About a month ago, a parent asked me: “What do all these majors switching/undeciding mean (My child is just as undecided.):
a) There is no sustainingly intriguing enough major at MIT or elsewhere.
b) If there is such a major, you haven’t found it.
c) College education adds to your confusion, rather than clarifies it.
d) College becomes just a motion, something you have to go through.
e) Other (please specify).”
It took me a while to respond to this question – it’s taken me a while to answer a lot of questions, but I’m trying to catch up now that I’m home, so please bear with me if I haven’t written back to you in the past few weeks.
This particular question, however, stuck with me because all of the options seem to portray a certain pessimism that I’ve been encountering a lot lately being away from school, especially at dinners with family friends that inevitably, after “YOU USED TO BE SO CUTE! WHAT HAPPENED TO YOUR FACE??”, roll around to this topic. I’m loath to write about it because I feel choosing a major is more of a personal journey, and these blogs are supposed to apply to the general college applicant. At the same time, though, we aim to elucidate the lives of MIT students, and this subject has definitely been on my mind lately. (And by subject I mean aw-maaann-what-the-heck-am-I-doing.)
MIT, as opposed to some universities both in the United States and internationally, does not insist that you declare a major when you apply. This is a luxury I’m very grateful for, because while your college major doesn’t necessarily have to be pre-professional, it’s basically one of your first few decisions that can be instrumental in the steps to what you’re doing with your life. This is one of the reasons it’s such a difficult choice, but I think it’s often overlooked how easy it is to graduate high school without having developed the ability to make this kind of judgment. I know I certainly worked hard back then, but I was never forced to engage in the decision making process of where I was going to the degree that I am today.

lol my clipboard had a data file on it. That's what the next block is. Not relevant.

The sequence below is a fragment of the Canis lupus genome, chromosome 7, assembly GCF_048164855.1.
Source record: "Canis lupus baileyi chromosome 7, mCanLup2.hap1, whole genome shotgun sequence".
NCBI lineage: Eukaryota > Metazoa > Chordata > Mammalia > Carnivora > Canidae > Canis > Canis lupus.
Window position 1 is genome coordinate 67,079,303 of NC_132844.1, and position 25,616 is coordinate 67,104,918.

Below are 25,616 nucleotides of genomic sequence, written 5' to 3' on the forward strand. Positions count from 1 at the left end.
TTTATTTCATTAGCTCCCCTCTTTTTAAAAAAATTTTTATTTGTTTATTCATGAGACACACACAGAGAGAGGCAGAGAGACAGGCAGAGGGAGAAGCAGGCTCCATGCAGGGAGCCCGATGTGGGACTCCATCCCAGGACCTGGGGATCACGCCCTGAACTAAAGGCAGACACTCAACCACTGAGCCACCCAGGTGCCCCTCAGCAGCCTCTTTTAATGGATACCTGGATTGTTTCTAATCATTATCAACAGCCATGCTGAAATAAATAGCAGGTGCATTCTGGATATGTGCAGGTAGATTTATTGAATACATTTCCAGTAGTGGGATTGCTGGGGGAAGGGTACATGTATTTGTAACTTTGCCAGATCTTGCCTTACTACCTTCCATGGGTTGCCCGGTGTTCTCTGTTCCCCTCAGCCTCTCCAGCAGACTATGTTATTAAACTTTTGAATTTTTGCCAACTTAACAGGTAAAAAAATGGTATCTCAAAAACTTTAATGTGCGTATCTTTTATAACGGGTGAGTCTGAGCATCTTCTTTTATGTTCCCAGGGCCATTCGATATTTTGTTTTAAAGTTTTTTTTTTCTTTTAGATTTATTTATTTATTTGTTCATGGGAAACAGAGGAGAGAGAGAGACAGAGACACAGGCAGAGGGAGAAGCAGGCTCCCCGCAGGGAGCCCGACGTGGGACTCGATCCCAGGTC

I’m certainly not trying to pawn off my indecision entirely on our education system – in many ways I was very lucky, because I got to take and experience a diverse selection of classes that covered a lot of academic bases. It was very easy to take all the challenging classes in math, science, English, history, without thinking about it, because the only thing I knew was that I wanted to be challenged. And while I liked some classes more than others it wasn’t as if I was about to vote one off of the island that was my senior schedule, or Simon Cowell was in my brain going “That was terrible, I mean, just awful. I never want to take that class again. I cannot stand it. I’m allergic to it.”
The problem was that I never really engaged in my education during high school. Yet you get to college and you are presented with this wonderfully elusive thing, choice, and it’s a little tricky to know what to do with it. Especially since for all the rest of your education, you have suppressed your inner Simon Cowell; you have learned to learn and love everything, and it is absolutely possible to have too many choices.